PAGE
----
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Lessard, Hazel, The Music of Oblivion


Hazel Lessard
Age: 15, Grade: 10

School Name: Dwight School, New York, NY
Educator: Judy Varga

Category: Short Story

The Music of Oblivion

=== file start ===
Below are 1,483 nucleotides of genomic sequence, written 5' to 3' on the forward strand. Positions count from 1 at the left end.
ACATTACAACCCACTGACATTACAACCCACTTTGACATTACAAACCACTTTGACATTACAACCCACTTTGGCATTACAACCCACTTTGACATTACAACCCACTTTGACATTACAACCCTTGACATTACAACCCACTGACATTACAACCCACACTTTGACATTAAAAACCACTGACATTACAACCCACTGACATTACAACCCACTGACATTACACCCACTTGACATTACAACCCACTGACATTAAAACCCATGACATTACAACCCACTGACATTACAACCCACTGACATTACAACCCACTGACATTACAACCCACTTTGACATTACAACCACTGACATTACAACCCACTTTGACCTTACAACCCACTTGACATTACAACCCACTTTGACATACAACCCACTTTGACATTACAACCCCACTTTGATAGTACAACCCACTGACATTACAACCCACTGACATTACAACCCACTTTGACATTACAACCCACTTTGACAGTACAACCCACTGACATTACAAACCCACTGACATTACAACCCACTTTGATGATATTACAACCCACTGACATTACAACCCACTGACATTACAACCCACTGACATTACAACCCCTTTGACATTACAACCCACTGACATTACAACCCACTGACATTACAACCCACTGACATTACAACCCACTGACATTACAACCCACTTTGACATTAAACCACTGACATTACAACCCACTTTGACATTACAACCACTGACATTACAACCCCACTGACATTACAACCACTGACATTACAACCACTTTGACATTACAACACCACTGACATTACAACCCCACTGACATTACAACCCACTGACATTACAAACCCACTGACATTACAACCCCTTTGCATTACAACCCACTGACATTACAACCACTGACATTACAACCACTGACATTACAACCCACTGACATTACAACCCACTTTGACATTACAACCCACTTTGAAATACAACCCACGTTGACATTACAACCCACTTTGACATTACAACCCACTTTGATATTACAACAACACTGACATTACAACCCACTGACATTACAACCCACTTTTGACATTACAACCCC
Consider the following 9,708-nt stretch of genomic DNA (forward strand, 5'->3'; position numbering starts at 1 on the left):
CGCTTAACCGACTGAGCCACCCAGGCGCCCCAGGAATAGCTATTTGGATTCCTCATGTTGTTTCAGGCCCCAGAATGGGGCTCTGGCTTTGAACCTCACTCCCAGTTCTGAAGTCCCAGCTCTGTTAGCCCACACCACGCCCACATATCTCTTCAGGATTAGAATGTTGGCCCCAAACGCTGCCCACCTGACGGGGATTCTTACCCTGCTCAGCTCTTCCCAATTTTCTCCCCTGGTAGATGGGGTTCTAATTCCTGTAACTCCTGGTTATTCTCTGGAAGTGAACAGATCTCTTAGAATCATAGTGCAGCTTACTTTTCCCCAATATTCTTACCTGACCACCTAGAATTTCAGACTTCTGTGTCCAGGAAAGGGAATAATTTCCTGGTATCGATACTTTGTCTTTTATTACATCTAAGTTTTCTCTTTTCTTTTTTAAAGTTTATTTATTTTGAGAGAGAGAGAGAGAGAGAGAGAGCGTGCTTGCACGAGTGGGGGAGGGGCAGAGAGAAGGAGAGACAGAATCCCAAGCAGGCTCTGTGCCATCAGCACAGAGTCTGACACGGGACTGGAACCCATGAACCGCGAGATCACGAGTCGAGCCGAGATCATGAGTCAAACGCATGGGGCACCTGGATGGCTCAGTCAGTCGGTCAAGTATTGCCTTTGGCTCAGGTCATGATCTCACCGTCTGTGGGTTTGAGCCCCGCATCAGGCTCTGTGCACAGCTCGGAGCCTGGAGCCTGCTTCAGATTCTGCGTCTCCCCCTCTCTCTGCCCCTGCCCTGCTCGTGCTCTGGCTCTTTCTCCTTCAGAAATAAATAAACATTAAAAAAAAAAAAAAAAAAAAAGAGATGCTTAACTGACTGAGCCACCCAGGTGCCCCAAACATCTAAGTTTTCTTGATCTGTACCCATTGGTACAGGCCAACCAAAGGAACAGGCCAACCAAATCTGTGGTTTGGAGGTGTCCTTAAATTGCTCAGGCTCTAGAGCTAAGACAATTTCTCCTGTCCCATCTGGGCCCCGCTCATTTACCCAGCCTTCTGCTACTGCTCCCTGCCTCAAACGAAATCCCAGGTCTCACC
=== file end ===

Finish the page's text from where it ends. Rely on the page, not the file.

The musician’s feet staggered behind him on the frost encrusted cobblestone, the whiff of alcohol trailing him, evident to the veiled faces persisting behind him. One hand clutched the scroll of fading sheet music, his pursuit of happiness. The other had a firmer grip on the empty bottle of liquor, a constant reminder of the pain in his life. A result of his previous life, one filled with lavish parties and music that had been a gift from the heavens. His ratted hair was saturated with grease and stunk of smoke. He denied this habit; who doesn’t? He blamed it on the crowd of tramps behind him. He neglected his life. He remained haunted by the music of the past. He tilted his chin up, relaxing his eyes and focusing on the waning moon. He tilted his drunken hand and shook it upwards, outlining the waxed edges of the young moon in the blackened night sky. The music of his life had finally extinguished its song.***She tilted her head anxiously out of the window. Her belly prohibited her from wearing any clothes except the nightgown that she had sown in the months leading up to her previous pregnancy. She disconnected her stare and focused instead on her belly. She can feel the life inside peaking out, trying to untangle itself from the barrier of her skin, longing to smell the crisp winter air that brings the chill of melancholy. She places her hand on the top of her abdomen, caressing her skin, trying to penetrate her love into the soul of her child. She can feel the tiny legs begin their dance, and the pain begins to ascend throughout her stomach. She would normally cry out, scared of the pain’s dubious waltz through her body, but she is numb when it comes to the weight of fear. She is numb to pain. She is numb to emotion. She is numb.***The musician continued his walk through the dim street, an inebriate with the sense of lostness and despair. His knees jutted sharply with every step. He was a torn photograph that had been left to burn, but the fire had refused to ignite. His soul was tortured. ***As the night began to cascade across the winter sun, the young moon peeked out of the solitary sky, suspended from the heavens and lowered cautiously down. It was hesitant to come out and shine its light on the broken streets of Paris, but it knew that the mother was waiting by the window, spying from the frame into the blank streets, eyes darting across the blackened stone to find the image of her husband. She knew he was a drunk, a wisp of the musical life that he had once known. But the constant effort of viewing her husband with optimism allowed her to imagine him still high on euphoria. The moon could feel her deep denial and the life waning inside of her. It flooded its light through the night sky, liquidating the ramparts and curtains of darkness, trying to erase Death’s path.***It must be a drunk’s sense of direction that automatically led the musician to a nearby pub. Still clutching the musical score, he lumbered in, alleviating his body from the chase of frostbite. Faces masked behind the effect of spirits flooded around, chanting in their musical joviality. It blinded the musician. He dropped the bottle of whiskey with a clank and staggered to a nearby seat. Previously, his presence would have been welcomed with joy, for his fingers brought music to the ears of the pessimists of France. Now, oblivion had taken over his reigns. His presence was welcomed as if a bad omen had begun its hibernation. They knew that Death followed him in formatted chevrons.